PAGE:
Archive for November, 2011

I heard recently that Martyn Bedford is on the shortlist for Costa Awards – his book FLIP is a stunning read for teenagers and adults – a boy wakes up one morning to discover that he has somehow got into someone else’s body. It’s funny and tragic. Fingers crossed, Martyn!

Here’s his website:


And a massive welcome for my friend Kristin, who has just got a book deal for her debut novel [with no agent or personal contacts], using only her wits and the quality of her writing. Watch out for SELKIE DREAMS, a historical novel with the weirdest twists, published by Knox Robinson in June 2012.

Her multi-talented website is:


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Suggested by a nine year old boy in a school in Kerry, where we were writing limericks this week. ‘Look at the shape of the county,’ he said, pointing to a map of Ireland on the wall, ‘it’s the same shape as the poem – it goes in at the middle.’

He could be right.

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I’ve been with the primary school children of Kerry this week, exploring poetry and drama.
To write a poem, it’s helpful to understand what a syllable is, so here is a game I made up to introduce the idea of beats.
You can play this game at parties – Christmas or otherwise.
Get two volunteers and give them a situation – being interviewed, at the undertaker’s, performing a surgical operation – anything where you might usually need words of more than one syllable.
The idea is to have a natural seeming conversation but only to use one syllable words.
The rest of the group can suggest prompts if the actors get stuck. Or they can leave the scene and be replaced by someone else, if you want to play more competitively.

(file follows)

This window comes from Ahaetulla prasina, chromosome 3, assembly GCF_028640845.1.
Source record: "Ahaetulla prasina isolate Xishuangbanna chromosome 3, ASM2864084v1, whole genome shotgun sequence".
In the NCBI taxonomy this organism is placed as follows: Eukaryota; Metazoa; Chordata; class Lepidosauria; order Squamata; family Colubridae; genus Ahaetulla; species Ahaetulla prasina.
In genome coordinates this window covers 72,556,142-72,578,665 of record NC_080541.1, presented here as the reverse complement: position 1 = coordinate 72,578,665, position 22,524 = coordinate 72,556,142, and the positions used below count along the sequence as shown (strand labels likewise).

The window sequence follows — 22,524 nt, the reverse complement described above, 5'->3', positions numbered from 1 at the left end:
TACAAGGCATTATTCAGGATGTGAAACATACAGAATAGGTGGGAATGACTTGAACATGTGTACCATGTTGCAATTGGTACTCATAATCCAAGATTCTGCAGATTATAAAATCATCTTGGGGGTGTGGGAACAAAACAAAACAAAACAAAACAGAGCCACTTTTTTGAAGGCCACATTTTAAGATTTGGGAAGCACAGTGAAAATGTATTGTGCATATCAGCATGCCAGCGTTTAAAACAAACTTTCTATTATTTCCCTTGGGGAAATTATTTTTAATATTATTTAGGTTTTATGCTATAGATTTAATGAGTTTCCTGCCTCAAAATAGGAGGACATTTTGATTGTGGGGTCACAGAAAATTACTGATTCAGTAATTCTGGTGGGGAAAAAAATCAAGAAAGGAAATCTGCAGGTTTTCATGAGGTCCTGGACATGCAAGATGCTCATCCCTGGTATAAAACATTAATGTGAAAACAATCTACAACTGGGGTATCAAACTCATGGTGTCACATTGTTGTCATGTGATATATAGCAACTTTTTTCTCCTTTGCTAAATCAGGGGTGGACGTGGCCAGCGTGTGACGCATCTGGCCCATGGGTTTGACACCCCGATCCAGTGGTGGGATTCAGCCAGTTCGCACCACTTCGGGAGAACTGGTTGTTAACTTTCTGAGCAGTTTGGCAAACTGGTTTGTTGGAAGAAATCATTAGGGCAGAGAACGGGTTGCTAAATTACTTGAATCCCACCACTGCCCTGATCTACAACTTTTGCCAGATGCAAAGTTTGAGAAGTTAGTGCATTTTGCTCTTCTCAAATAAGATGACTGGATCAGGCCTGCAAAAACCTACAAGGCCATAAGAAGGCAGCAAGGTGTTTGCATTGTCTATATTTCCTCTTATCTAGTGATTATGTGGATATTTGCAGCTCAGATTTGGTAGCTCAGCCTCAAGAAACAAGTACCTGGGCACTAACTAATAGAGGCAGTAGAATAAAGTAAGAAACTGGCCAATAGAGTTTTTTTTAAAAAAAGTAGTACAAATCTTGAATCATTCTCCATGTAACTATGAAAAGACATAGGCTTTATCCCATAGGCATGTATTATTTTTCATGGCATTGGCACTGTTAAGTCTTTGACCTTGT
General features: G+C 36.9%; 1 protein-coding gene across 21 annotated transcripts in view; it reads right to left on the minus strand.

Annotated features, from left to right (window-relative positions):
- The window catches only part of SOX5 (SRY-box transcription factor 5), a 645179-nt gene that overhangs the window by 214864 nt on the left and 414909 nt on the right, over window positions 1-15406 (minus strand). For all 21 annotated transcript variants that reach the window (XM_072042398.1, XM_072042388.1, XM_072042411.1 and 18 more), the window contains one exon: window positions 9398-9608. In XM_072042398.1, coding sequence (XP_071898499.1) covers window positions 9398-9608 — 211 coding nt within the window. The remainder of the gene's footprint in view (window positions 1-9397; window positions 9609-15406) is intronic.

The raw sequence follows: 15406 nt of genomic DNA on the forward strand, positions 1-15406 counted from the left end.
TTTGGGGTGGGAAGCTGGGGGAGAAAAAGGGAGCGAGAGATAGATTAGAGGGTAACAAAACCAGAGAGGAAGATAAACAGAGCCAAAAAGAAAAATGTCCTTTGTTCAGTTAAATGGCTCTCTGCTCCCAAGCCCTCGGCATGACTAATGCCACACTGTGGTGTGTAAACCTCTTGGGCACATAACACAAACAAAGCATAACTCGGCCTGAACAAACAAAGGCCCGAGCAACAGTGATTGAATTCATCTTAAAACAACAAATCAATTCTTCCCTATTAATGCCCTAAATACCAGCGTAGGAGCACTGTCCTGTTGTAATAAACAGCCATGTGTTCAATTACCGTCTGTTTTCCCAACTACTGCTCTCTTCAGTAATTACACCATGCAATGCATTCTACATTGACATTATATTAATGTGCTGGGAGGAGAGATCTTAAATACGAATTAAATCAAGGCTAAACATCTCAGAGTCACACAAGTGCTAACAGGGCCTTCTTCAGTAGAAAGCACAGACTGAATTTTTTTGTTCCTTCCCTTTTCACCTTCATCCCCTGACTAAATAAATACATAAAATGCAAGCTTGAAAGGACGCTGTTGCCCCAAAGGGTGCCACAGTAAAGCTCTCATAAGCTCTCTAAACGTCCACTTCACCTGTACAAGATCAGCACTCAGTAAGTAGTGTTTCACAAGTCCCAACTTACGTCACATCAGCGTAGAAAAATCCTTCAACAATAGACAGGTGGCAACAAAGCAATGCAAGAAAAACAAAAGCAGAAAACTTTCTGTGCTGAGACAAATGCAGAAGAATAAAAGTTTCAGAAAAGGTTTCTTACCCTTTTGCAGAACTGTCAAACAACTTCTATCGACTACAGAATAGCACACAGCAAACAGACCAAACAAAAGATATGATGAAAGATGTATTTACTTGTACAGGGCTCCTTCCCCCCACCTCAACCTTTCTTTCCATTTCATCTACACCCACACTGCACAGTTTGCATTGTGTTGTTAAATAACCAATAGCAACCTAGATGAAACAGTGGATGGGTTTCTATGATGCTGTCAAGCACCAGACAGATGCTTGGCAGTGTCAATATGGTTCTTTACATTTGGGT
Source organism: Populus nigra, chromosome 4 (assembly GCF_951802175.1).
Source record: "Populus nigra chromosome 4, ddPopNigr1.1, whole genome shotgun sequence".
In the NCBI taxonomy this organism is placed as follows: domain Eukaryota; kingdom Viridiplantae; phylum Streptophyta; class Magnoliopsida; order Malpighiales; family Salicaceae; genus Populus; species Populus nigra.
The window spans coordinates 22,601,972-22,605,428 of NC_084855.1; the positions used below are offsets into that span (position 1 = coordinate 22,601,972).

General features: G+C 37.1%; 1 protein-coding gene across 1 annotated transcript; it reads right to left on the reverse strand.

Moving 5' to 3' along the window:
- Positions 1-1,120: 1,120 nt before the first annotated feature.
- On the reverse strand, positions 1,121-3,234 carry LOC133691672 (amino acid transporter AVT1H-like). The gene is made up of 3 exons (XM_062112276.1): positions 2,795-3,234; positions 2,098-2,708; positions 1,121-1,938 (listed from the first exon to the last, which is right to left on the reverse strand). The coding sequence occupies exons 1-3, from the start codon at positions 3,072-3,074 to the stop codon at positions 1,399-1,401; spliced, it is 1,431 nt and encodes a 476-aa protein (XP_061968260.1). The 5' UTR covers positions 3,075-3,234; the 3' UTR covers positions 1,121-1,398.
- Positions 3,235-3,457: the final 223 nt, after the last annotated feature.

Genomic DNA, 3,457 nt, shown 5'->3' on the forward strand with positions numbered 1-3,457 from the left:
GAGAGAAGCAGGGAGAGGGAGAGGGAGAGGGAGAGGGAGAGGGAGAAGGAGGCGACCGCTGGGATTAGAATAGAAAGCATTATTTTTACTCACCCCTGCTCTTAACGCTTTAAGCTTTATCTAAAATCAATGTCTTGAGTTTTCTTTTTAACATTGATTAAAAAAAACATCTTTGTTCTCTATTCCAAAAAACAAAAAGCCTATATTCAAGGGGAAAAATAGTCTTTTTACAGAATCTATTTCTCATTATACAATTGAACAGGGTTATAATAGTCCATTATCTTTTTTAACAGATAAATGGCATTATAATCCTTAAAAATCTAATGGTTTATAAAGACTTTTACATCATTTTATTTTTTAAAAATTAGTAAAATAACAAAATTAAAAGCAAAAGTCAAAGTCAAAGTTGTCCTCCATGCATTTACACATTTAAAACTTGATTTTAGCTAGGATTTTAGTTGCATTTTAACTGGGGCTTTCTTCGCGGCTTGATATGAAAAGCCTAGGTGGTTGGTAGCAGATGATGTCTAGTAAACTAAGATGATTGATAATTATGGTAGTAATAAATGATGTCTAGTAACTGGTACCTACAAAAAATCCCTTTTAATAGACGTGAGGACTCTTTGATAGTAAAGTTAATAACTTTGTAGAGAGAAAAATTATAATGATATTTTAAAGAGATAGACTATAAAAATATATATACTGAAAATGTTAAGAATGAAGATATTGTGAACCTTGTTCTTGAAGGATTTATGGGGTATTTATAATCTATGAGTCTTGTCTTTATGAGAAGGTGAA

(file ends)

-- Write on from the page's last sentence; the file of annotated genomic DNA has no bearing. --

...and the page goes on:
Off you go – good luck!
That’s it.

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I’ve just signed my name to the OCCUPY WRITERS page.

If you are a writer looking for a way to support the worldwide Occupy movement, please join your name to ours.

Antarctica is the last continent to have joined in solidarity with everyone who calls for peaceful change and a fairer world.

Here’s the link: http://occupywriters.com/




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I was doing a placement in a psychiatric hospital in York when I heard a doctor say in a casual way that undisclosed sexual abuse was one of the causes of psychosis. The case conference moved swiftly on and I never had a chance to ask him if this was rare or common. Before this I had assumed that psychosis was an illness like measles, striking out of the blue, that could be treated with drugs.
But it made sense to me even back in the 70s that if someone has a mental illness, you at least consider the possibility that it has been caused by something that has happened to them.
In her gripping, horrific work of fiction, Lionel Shriver creates two monsters – one, the boy who from birth seemed to have little one could find to love, and the other the boy’s mother, a brilliant construct whom we only gradually realise is the most unreliable of narrators, emotionally remote, intelligent but ultimately destructive .
The unfolding of that scenario will, I am sure, make a gripping and terrible film, but it would not be, presumably, one in the mould of ‘Damien’ or ‘The Omen’, which play with the idea of children who are spawn of the devil. Commercial horror films deliver an over the top dose of unbelievable and grotesque horror – what could be more horrendous than a baby in the cradle contemplating demonic acts?